So why isn’t she beating Wozniacki?  A major theme used to discuss this year’s wide-open women’s draw is nerves.  With that in mind it seems obvious that Sharapova’s beating herself.  She takes way too long to serve — then hits it wild.  For her second serve she pauses even longer, bouncing the ball endlessly, and then proceeds to whack it into the net (she committed 9 double-faults, the equivalent of more than two full games’ loss).  This prompts the commentators to remind us of her miserable performance at last year’s US Open, when she double-faulted 21 times in a match against Melanie Oudin.  When she gets them in to start a rally, she commits an unacceptable number of errors (36).  Her moments of true brilliance drive Wozniacki between sidelines and far back beyond the baseline; but in the end Sharapova loses 6-3, 6-4.  I am uncharacteristically crushed by the collapse of a player whose talents I’ve only grudgingly admired in the past, and I’m disturbed as I watch her struggle with her demons. 

I don’t know if the commentators are right that a remarkable number of female players suffer from these paralyzing nerves (unsurprisingly, male players’ problems have different gendered connotations:  men lose concentration, or perhaps they tighten up), but I’m interested in how women’s self-doubts, in combination with institutional sexism, can conflict with their ambitions.  In fact, I’m not just interested in these subjects, I’m affected by them.  It was prompted when Hattie responded to a post of mine in which I lamented the lack of recognition for a great film by a female director.  She complimented the post and said something like, “You could use some recognition too.”  How did I respond?  I deflected, as I always do when I receive compliments.  Why can’t I take a fucking compliment?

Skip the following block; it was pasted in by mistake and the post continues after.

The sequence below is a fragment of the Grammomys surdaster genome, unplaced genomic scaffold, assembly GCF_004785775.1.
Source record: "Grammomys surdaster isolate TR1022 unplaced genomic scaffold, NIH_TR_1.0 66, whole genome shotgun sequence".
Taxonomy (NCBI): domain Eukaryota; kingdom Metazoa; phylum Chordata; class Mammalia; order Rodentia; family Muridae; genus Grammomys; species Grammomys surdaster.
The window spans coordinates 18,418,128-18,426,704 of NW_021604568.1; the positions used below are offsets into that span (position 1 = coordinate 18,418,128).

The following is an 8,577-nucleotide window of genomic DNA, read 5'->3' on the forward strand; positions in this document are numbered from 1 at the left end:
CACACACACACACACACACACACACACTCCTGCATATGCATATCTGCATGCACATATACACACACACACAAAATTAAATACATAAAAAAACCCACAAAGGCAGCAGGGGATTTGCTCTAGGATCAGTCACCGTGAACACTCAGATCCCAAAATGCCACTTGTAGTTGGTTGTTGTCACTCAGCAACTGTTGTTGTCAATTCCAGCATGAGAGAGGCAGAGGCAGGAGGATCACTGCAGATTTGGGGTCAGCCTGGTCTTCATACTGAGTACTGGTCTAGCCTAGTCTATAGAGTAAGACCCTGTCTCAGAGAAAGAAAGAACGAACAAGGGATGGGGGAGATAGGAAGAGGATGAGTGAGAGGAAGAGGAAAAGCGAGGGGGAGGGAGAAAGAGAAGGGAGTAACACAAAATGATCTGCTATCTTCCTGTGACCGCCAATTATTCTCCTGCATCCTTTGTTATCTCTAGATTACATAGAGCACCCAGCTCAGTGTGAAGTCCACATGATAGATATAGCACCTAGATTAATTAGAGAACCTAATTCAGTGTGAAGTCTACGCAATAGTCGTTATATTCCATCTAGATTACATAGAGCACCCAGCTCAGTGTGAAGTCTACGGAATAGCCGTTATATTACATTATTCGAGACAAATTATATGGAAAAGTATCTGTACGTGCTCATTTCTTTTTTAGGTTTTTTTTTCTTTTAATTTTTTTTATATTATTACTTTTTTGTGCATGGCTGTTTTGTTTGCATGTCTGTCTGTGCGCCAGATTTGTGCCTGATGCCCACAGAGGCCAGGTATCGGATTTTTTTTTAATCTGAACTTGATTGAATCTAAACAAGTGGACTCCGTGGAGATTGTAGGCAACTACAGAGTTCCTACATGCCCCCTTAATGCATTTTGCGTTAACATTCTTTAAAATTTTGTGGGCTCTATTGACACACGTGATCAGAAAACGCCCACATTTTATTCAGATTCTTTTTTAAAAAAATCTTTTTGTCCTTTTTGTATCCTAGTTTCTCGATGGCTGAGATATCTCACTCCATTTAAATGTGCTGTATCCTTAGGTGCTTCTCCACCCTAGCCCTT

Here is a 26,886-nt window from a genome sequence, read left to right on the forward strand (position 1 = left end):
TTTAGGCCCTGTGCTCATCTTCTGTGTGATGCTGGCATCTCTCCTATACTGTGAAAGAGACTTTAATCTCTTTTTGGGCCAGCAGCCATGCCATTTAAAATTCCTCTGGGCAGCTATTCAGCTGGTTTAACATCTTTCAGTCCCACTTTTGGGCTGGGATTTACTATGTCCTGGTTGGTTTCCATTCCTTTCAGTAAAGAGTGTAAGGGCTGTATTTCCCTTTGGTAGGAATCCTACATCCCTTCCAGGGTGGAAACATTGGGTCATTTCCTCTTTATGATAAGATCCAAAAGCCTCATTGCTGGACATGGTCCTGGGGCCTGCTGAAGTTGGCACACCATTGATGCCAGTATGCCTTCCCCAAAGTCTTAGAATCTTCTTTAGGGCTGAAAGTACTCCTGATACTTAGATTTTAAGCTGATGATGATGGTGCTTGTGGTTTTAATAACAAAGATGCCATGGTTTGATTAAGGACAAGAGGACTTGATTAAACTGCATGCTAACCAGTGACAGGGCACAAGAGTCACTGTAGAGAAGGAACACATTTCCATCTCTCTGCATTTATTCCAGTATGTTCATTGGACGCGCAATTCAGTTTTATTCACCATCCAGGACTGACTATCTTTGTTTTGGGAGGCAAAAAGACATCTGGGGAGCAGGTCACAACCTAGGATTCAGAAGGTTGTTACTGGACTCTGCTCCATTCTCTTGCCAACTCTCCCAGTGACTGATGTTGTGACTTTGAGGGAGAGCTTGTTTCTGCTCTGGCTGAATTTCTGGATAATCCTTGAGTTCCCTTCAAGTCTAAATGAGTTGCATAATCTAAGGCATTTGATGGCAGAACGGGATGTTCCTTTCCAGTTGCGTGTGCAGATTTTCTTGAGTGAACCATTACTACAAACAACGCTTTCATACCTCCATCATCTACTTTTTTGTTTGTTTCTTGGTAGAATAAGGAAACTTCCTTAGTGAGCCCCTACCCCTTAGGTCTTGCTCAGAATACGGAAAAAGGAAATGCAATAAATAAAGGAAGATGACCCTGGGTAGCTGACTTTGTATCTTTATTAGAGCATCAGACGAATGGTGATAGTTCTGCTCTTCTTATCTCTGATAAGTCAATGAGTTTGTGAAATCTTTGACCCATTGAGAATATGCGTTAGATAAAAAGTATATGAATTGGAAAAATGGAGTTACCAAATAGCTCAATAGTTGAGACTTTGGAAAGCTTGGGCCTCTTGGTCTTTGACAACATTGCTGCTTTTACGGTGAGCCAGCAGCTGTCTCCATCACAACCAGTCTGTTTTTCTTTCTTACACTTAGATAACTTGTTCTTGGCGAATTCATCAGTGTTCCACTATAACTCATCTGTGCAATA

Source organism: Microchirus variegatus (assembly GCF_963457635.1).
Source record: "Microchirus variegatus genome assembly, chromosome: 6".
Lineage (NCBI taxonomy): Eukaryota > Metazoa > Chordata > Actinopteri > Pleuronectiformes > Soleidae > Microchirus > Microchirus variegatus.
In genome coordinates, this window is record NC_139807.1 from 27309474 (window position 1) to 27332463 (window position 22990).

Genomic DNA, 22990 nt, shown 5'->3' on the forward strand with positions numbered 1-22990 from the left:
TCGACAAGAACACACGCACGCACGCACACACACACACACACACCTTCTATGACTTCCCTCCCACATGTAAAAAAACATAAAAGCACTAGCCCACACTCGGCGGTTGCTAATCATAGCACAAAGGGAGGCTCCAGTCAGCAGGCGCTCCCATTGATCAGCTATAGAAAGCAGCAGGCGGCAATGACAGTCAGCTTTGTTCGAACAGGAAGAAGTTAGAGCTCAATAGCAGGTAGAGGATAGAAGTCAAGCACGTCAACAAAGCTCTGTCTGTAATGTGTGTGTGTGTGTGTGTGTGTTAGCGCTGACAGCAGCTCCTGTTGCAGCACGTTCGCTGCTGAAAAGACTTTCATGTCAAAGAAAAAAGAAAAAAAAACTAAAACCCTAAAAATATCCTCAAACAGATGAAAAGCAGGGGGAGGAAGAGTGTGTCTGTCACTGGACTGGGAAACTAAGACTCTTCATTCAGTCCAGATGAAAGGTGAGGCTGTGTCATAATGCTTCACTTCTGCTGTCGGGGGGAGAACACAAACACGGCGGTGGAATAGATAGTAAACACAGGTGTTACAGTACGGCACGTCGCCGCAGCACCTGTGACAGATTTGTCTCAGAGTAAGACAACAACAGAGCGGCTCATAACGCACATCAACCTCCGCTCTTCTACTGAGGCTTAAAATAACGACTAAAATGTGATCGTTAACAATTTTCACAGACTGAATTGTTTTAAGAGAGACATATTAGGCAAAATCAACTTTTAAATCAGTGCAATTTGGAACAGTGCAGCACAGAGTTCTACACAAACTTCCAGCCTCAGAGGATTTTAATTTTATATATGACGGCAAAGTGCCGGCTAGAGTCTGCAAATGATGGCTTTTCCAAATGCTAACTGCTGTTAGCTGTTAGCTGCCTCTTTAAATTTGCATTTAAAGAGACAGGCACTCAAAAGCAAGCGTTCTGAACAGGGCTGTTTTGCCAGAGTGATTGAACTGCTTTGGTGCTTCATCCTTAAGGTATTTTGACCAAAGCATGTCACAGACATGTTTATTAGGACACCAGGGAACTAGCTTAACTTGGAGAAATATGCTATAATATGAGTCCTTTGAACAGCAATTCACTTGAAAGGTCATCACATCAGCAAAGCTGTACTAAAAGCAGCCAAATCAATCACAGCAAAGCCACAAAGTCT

I see Sharapova as a metaphor for this issue because she’s at once intensely competitive, highly talented, and so burdened by self-doubt as to sabotage her own success.  In the past she’s always been willing to do what it takes to win — even be a bitch on the court to get under her opponents’ skin — but now there’s something else going on.  She can’t “just get over it.”  It’s only made worse by the fact that she knows she could — should — beat Wozniacki.  When she struggles, agonizingly, trying to get a serve in, I see some of my own struggles to write effectively and persuasively as an academic, to thrive in a world that benefits scholars who are both prolific and self-promoting.  Watching Sharapova fight herself makes me remember how I painstakingly eked out the final revisions on my book, and how terrible I am at self-promotion.